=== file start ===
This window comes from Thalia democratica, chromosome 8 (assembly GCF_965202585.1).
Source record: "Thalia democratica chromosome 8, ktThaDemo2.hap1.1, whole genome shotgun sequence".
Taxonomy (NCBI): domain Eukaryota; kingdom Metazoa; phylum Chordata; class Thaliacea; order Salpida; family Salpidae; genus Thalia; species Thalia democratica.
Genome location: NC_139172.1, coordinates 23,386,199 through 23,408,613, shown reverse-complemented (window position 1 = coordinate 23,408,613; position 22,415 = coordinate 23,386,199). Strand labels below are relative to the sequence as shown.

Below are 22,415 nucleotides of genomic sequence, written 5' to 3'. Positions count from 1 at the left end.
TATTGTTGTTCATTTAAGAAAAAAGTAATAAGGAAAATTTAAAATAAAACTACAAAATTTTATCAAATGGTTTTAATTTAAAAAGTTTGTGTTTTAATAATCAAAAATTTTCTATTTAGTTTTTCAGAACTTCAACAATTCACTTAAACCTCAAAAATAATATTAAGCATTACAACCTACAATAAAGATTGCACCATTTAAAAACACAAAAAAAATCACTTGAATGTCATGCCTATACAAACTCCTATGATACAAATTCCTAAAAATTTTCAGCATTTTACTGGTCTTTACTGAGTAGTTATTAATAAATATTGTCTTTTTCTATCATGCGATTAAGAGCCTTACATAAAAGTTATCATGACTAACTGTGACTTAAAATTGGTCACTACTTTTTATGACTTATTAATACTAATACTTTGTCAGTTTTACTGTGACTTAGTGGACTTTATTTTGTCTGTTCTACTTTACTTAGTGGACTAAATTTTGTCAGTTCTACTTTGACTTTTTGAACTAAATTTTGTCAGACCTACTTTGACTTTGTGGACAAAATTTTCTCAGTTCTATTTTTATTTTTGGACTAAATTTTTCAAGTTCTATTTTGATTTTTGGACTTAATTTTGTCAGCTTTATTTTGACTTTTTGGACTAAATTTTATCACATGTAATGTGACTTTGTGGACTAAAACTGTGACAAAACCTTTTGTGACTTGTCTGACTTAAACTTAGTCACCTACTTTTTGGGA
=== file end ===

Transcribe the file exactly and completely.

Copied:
This window comes from Thalia democratica, chromosome 8 (assembly GCF_965202585.1).
Source record: "Thalia democratica chromosome 8, ktThaDemo2.hap1.1, whole genome shotgun sequence".
Taxonomy (NCBI): domain Eukaryota; kingdom Metazoa; phylum Chordata; class Thaliacea; order Salpida; family Salpidae; genus Thalia; species Thalia democratica.
Genome location: NC_139172.1, coordinates 23,386,199 through 23,408,613, shown reverse-complemented (window position 1 = coordinate 23,408,613; position 22,415 = coordinate 23,386,199). Strand labels below are relative to the sequence as shown.

Below are 22,415 nucleotides of genomic sequence, written 5' to 3'. Positions count from 1 at the left end.
TATTGTTGTTCATTTAAGAAAAAAGTAATAAGGAAAATTTAAAATAAAACTACAAAATTTTATCAAATGGTTTTAATTTAAAAAGTTTGTGTTTTAATAATCAAAAATTTTCTATTTAGTTTTTCAGAACTTCAACAATTCACTTAAACCTCAAAAATAATATTAAGCATTACAACCTACAATAAAGATTGCACCATTTAAAAACACAAAAAAAATCACTTGAATGTCATGCCTATACAAACTCCTATGATACAAATTCCTAAAAATTTTCAGCATTTTACTGGTCTTTACTGAGTAGTTATTAATAAATATTGTCTTTTTCTATCATGCGATTAAGAGCCTTACATAAAAGTTATCATGACTAACTGTGACTTAAAATTGGTCACTACTTTTTATGACTTATTAATACTAATACTTTGTCAGTTTTACTGTGACTTAGTGGACTTTATTTTGTCTGTTCTACTTTACTTAGTGGACTAAATTTTGTCAGTTCTACTTTGACTTTTTGAACTAAATTTTGTCAGACCTACTTTGACTTTGTGGACAAAATTTTCTCAGTTCTATTTTTATTTTTGGACTAAATTTTTCAAGTTCTATTTTGATTTTTGGACTTAATTTTGTCAGCTTTATTTTGACTTTTTGGACTAAATTTTATCACATGTAATGTGACTTTGTGGACTAAAACTGTGACAAAACCTTTTGTGACTTGTCTGACTTAAACTTAGTCACCTACTTTTTGGGA